Sat, 28 Jan 2023

South Africans Protest Frequent Power Cuts

Voice of America
26 Jan 2023, 04:05 GMT+10

Johannesburg, South Africa - Hundreds of supporters of South Africa's opposition Democratic Alliance protested Wednesday over ongoing power cuts that are crippling the African continent's most developed economy.

South Africa has been mired in an energy crisis for more than a decade, but it has accelerated this year, with the country experiencing daily scheduled blackouts - sometimes for as long as 10 hours a day.

Known here as "loadshedding," the cuts are meant to reduce power on the strained grid.

Eskom, the cash-strapped and debt-ridden state power utility, is beset by aging coal plants that are prone to breakdowns. Corruption and sabotage have also weakened the utility considerably. Its CEO, Andre de Ruyter, is set to leave the job at the end of March.

Hundreds of protesters massed outside the headquarters of the ruling African National Congress party, blaming the government for failing to get the energy crisis under control. Among them was 48-year-old mother of four, Cynah Selomeleng.

"The loadshedding is affecting us so much, because the fridges are always ... we throw out the meat, we throw out the food, we have to iron for schoolkids to have the clothes,' Selomeleng said. 'So, you know it's very difficult for us. Life is very, very difficult for us, even if the loadshed is there, we don't have water. No electricity, no water, so how are we going to survive, you see? Yes, we want that to stop; they must stop that."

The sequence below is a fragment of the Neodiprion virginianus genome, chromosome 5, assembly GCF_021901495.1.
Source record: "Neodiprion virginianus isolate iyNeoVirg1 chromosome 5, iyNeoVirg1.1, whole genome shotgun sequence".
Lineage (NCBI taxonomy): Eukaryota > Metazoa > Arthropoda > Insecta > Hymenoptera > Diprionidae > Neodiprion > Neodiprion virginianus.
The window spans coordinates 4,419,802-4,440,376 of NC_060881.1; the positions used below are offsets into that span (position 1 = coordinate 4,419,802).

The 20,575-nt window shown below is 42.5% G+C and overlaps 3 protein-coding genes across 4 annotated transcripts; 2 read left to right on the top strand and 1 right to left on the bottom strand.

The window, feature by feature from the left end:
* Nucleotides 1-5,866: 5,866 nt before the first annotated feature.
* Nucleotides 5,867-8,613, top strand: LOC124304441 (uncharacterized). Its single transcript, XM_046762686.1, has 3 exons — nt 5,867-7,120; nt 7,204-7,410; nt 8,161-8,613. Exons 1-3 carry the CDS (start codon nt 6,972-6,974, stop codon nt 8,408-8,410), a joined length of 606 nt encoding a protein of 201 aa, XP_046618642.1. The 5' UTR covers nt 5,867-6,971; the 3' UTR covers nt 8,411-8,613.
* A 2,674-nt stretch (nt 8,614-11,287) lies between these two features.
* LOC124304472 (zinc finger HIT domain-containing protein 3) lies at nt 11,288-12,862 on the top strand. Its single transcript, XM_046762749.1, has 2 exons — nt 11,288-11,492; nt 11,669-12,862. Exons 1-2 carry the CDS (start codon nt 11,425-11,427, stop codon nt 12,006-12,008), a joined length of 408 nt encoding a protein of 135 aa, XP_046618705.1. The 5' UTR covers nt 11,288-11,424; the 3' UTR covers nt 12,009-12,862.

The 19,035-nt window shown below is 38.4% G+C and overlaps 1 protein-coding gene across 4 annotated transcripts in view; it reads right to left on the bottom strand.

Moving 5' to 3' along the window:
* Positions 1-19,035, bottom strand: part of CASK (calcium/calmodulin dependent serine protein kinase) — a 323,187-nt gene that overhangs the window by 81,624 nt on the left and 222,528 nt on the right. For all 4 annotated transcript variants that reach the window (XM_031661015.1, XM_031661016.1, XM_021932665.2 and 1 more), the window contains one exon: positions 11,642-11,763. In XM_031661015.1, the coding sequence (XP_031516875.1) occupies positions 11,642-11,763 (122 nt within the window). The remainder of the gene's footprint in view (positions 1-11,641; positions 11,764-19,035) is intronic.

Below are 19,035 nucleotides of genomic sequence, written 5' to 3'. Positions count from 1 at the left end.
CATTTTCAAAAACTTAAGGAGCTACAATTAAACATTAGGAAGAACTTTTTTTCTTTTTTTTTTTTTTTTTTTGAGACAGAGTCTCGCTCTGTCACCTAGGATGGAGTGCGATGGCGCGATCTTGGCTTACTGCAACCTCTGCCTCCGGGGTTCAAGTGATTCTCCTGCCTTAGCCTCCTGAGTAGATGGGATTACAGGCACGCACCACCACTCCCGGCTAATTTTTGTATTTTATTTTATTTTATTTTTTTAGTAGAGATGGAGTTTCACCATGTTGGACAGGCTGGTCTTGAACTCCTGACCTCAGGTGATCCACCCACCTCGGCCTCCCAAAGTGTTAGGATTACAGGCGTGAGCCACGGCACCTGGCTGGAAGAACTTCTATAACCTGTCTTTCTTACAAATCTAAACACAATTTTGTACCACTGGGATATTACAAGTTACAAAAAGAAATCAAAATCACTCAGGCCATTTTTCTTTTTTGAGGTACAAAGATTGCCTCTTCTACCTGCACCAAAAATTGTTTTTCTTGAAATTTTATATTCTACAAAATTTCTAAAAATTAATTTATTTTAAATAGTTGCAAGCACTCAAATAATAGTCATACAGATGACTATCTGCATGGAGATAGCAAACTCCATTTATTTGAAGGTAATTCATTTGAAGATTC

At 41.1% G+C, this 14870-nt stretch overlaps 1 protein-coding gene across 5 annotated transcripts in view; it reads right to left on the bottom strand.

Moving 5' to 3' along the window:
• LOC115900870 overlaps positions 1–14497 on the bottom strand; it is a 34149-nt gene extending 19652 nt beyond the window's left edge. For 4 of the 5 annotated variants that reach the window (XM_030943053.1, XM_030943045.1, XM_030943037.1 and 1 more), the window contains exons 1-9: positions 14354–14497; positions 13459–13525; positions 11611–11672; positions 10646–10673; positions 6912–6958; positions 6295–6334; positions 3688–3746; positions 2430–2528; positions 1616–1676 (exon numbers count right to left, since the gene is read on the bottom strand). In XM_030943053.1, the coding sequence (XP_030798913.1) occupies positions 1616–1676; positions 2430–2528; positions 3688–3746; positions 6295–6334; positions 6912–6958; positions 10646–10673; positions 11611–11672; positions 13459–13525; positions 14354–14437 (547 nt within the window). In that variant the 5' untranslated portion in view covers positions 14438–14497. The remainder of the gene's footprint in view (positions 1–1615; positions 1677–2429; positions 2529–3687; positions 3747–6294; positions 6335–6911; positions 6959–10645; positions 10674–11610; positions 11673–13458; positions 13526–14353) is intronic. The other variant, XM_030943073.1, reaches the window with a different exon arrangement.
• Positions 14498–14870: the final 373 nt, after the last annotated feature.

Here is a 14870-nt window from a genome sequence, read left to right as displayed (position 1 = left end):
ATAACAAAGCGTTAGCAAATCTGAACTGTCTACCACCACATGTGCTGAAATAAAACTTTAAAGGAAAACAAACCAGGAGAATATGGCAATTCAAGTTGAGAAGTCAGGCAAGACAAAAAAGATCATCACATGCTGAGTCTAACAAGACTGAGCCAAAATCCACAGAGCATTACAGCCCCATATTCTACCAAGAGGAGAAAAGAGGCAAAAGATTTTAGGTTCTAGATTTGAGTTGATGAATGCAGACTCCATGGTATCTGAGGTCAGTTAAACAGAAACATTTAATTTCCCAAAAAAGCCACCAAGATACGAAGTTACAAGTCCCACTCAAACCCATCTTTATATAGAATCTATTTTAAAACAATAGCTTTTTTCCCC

Cassius Mmoko, a 40-year-old who works in construction, echoed her frustration.

"It's really not acceptable, people are losing their jobs, some places go for some hours without electricity, things get messed up and the business doesn't function,' Mmoko said. '

Democratic Alliance leader John Steenhuisen told the crowd the energy crisis was destroying the country.

"Today, we're here about a very important matter and that matter is energy,' Steenhuisen said. 'It's a crisis that is putting our entire economy at risk. It's a crisis that is pushing our people into poverty. It is a crisis that is stealing our businesses. It's a crisis that is reaching into every single home."

Earlier this week, President Cyril Ramaphosa said the government was looking at importing electricity but warned the problem couldn't be solved "overnight."

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